Sinking Fund Can Leave Strata Owners’ Feeling All At Sea
1/02/2005Most owners of strata title apartments are becoming accustomed to the change that saw their building’s Body Corporate renamed the Owners’ Corporation. But they are not so accustomed to the continuing legal responsibility of the newly named entity to establish and manage a sinking fund. This sticking point is a problem area that needs careful attention.
Mr Richard Tooker, the director of one of the states’ largest management groups, New South Wales Strata Management, says the problem arises because there is no hard rule which says how much money should be set aside. Money is needed on a regular basis to handle not only regularly occurring maintenance, but to also cover unplanned repairs that can suddenly appear and require urgent attention.
Sinking funds can be a contentious issue in strata plans, Mr Tooker says, because too few plans are setting aside a sufficient amount to handle a property’s ongoing and future maintenance needs.
“Meeting the costs of sudden, major repairs can become a major problem if an Owners’ Corporation has not maintained adequate levies. It is important that these levies are based on sensible estimates of maintenance and replacement costs, and that the funds, which are set-aside for this purpose, are regular and well planned. The last thing people want in their lives is a financial surprise. But this problem can be prepared for in advance.
“Here at New South Wales Strata Management such planning is one of the things we quite regularly put under review.
“We’ve found it to be the stickiest issue for owner-occupiers or owners who have their property leased. So we take a more proactive stance that assists the Owners’ Corporation in preparing for a wide range of eventualities. Experience is the key. We’ve been managing many types of buildings, in many districts, and this gives much needed insight.”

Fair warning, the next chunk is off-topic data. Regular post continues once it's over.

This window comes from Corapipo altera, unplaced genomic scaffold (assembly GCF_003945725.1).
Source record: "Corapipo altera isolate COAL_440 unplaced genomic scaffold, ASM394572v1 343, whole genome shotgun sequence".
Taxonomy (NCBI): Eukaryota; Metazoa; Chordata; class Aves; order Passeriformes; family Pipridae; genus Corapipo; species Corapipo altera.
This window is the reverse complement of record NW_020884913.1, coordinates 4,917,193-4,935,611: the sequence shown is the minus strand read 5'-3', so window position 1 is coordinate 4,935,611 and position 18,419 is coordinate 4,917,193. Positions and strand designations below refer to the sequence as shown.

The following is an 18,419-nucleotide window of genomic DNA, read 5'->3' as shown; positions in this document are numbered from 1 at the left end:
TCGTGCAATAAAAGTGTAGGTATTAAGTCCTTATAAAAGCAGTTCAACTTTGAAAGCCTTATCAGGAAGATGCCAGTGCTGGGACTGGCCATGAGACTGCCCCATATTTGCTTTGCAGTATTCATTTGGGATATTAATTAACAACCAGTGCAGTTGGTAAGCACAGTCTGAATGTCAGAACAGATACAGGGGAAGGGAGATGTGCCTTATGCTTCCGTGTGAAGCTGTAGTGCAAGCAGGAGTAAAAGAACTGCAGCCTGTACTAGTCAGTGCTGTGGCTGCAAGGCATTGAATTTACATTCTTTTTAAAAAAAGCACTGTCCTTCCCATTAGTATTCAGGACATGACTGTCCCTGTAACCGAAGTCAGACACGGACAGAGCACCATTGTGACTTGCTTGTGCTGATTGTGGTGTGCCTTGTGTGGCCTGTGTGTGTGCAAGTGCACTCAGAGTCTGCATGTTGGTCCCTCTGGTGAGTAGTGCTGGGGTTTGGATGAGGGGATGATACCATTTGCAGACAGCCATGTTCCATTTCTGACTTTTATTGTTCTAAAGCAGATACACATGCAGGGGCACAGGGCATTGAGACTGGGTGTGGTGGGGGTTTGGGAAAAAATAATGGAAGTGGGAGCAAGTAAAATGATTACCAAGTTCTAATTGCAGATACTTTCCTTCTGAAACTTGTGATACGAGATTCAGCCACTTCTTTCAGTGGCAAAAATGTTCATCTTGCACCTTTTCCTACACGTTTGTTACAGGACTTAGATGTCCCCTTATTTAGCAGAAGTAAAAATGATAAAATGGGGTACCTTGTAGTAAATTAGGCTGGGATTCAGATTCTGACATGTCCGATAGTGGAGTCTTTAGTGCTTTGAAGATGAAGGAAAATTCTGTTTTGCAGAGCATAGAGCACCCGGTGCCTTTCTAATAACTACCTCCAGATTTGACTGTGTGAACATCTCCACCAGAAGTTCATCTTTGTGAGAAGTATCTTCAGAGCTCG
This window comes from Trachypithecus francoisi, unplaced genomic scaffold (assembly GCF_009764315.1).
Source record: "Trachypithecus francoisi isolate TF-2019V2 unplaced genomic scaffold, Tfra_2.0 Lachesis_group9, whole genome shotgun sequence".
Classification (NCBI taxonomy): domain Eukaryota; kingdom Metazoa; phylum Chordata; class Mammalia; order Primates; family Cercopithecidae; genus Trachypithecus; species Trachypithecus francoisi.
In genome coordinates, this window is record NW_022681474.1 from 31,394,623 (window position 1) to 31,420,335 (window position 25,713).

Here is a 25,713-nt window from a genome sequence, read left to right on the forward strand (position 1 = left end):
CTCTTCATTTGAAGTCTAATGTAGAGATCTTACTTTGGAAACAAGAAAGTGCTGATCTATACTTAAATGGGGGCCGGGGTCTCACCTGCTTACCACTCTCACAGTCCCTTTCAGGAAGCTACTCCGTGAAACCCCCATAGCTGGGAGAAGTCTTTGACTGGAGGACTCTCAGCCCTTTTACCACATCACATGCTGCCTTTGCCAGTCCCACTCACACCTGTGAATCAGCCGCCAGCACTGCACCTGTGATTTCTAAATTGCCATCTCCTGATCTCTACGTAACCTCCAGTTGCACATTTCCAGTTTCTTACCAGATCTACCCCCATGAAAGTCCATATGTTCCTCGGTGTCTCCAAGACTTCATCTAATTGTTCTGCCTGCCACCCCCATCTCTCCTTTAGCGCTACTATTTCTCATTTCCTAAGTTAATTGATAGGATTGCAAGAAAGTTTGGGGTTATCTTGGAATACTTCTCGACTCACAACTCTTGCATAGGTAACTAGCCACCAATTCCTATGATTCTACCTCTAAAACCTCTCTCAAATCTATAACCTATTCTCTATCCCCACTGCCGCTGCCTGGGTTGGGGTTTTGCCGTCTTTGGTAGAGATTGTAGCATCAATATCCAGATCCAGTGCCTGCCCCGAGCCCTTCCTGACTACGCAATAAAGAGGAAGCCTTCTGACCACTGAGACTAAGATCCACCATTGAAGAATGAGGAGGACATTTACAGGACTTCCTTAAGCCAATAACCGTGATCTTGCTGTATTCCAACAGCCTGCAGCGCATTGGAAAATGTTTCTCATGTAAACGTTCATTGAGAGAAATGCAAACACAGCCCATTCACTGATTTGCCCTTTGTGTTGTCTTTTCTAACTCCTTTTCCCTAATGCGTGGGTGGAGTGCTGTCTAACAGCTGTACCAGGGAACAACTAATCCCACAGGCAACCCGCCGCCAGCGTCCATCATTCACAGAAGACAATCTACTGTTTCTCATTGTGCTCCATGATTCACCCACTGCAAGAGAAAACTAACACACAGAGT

Mr Tooker says that Owners’ can be quite understandably fearful that special levies can come their way, leaving them with costs to pay. Elderly residents and those who may be new purchasers can be especially vulnerable to calls for additional monies to cover unforseen events.
“What is needed is the expert assessment of the building’s current and future maintenance needs. This can see the establishment of a viable sinking fund that would provide for future inevitabilities.”
Mr Tooker noted that the establishment and maintenance of an appropriate sinking fund is but one of many roles played by a competent strata manager.
Others roles include the maintenance of books and records, an oversight of overall financial management, access to reasonably priced and fully licensed tradesmen, and an assurance that the buildings’ insurance package is suitable, is regularly reviewed and correctly valued.
New South Wales Strata Management is based at Parramatta but serves Owners’ Corporations situated throughout the Sydney basin. It can be contacted on 9890 1841.
New South Wales Strata Management (formerly Gilmour Strata Management) commenced business in early 1991, as a member of the highly respected J A Gilmour & Sons group of companies. Licensed solely and specialising only in strata management services, the company has steadily grown to become one of the largest such organisations in New South Wales.